When you hear the words “estate planning,” you probably imagine immense wealth and old money — as in tycoons and socialites who spend their days sipping mint juleps on the polo grounds. What you’re probably not thinking is that this is something you’d ever have to deal with yourself.

But the reality is anyone over the age of 18 could benefit from a little estate planning 101. That’s because estate plans are about more than how much money you have — they help ensure that your wishes for yourself, your family and your assets are carried out in the event of your illness or death.

But what exactly is in an estate plan, anyway? Here are five key things to include.


    A last will and testament is a document that spells out how you want to divvy up your property and assets when you die. It should also include who you appoint as guardian of your minor children, other dependents or pets; as well as any specific instructions for their care. A trust accomplishes the same thing, along with appointing a trustee to carry out your wishes.

    But there is a major difference between the two: A will has to go through probate, which means it must go through court proceedings in order to be executed, and it becomes public record. A trust, meanwhile, avoids probate and is privately handled. A trust can also take effect before you pass away, which means you can serve as your own trustee while you’re alive and then appoint someone else to take over after your death.


    It’s possible to pass along assets outside of a will if you’ve designated beneficiaries to your various financial accounts — including bank, brokerage and retirement accounts, as well as life insurance policies.

    Because beneficiary forms trump what you put in a will, it’s really important to make sure you keep your designations up to date. If your situation changes through divorce, remarriage or the death of a beneficiary, update your beneficiaries as soon as possible to ensure that your wishes are followed. In many cases, you can split your assets between more than one, or name a secondary beneficiary in the event the first person you named passes away before you do.

    One heads up if you’re dealing with non-retirement financial accounts: Their version of a beneficiary form will probably be called a transfer on death (TOD) or payable on death (POD) form. Although the labeling might be different, the goal is the same: to name who should get the money in your account after your death.

  3. Estate plans are about more than how much money you have — they help ensure that your wishes are carried out.


    Powers of attorney are those individuals named by you to act on your behalf when you’re unable to state your wishes due to illness or injury. You can appoint a single person to handle everything, or you can designate a different power of attorney to handle different situations. For example, you might want your spouse to be your health care power of attorney, while a money-savvy sibling acts as your financial power of attorney. It’s also a good idea to have backup powers of attorney in case your first choice is unable or unwilling to act.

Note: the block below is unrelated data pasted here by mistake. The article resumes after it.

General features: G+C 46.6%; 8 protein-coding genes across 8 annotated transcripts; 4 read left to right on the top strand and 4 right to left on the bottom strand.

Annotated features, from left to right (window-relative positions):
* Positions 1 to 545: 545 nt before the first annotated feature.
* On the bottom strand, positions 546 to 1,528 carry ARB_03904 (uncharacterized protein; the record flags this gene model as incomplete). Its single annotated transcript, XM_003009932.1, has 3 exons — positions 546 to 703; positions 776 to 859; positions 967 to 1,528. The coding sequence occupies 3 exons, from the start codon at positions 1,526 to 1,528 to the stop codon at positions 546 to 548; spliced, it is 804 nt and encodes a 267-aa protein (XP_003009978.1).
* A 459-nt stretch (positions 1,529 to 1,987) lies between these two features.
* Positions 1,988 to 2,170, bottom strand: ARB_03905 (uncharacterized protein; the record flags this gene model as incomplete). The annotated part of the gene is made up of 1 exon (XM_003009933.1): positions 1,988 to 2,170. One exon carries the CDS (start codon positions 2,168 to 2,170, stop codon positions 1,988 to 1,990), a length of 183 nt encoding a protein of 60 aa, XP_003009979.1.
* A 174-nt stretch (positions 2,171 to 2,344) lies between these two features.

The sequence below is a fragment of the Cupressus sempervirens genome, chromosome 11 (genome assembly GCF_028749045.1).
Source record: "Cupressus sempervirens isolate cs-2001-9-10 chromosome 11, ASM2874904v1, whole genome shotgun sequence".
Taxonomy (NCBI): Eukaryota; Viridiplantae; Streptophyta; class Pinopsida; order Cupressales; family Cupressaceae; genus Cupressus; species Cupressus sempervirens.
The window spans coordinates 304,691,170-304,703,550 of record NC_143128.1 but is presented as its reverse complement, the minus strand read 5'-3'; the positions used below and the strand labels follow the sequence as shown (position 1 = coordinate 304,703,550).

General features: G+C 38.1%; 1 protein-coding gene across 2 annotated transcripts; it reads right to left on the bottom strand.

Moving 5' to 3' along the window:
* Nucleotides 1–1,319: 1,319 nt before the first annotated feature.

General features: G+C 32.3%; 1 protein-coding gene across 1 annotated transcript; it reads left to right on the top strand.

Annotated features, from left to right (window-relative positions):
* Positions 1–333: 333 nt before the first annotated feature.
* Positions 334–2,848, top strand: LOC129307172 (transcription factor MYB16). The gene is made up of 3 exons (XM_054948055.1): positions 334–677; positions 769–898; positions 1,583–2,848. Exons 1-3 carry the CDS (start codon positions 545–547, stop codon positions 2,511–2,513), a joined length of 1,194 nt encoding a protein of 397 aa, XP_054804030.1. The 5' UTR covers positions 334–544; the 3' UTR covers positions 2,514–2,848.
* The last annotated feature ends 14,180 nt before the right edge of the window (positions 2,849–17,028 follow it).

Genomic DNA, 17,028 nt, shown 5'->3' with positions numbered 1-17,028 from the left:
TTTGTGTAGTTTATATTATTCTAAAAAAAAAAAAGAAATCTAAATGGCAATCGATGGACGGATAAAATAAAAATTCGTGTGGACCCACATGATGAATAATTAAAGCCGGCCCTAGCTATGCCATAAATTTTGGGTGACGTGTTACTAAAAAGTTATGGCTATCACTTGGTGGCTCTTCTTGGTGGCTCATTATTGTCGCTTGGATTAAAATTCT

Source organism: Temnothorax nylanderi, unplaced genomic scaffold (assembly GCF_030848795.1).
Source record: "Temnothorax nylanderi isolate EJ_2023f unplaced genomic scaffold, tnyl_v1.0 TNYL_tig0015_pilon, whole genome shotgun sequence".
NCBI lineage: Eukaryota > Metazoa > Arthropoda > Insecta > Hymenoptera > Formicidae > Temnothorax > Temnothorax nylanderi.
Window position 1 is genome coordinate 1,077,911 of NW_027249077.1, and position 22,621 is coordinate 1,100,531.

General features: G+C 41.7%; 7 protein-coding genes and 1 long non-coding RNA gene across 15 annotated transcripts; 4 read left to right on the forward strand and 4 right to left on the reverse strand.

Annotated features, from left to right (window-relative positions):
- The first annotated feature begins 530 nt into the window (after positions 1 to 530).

A living will is a set of instructions that outlines what kinds of medical treatment you would want — or do not want — if you were ever incapacitated. For instance, if you were to fall into a coma, a living will would detail whether or not you wish to be kept on life support.

    A living will is usually paired with a health care power of attorney, sometimes called a health care proxy. These documents together are called your advance health care directive. It’s important to set them up because they can help appease arguments within your family over how to care for you during a stressful situation.


    A letter of intent is, well, exactly what it sounds like: a letter left to the executor of your will that provides an overview of your wishes for your assets and your family after your death, as well as any details you want to relay for your funeral or burial.

    It doesn’t replace a will or trust because it’s not a legally binding document. Rather, it’s a supplement to it that adds a personal touch because it was written by you. You can use your letter of intent to relay not only your logistical wishes but also your more emotional ones, such as the types of values you hope to see your family carry on after your death.

Once you’ve got all your estate-planning documents in order, don’t assume that you can set it and forget it. Your decisions for your assets and your health might change over time, or as you go through major life events. So check in on your estate plan periodically to make sure it still reflects your wishes and values.

This article is not intended as legal or tax advice. Taxpayers should seek advice based on their particular circumstances from an independent tax advisor.

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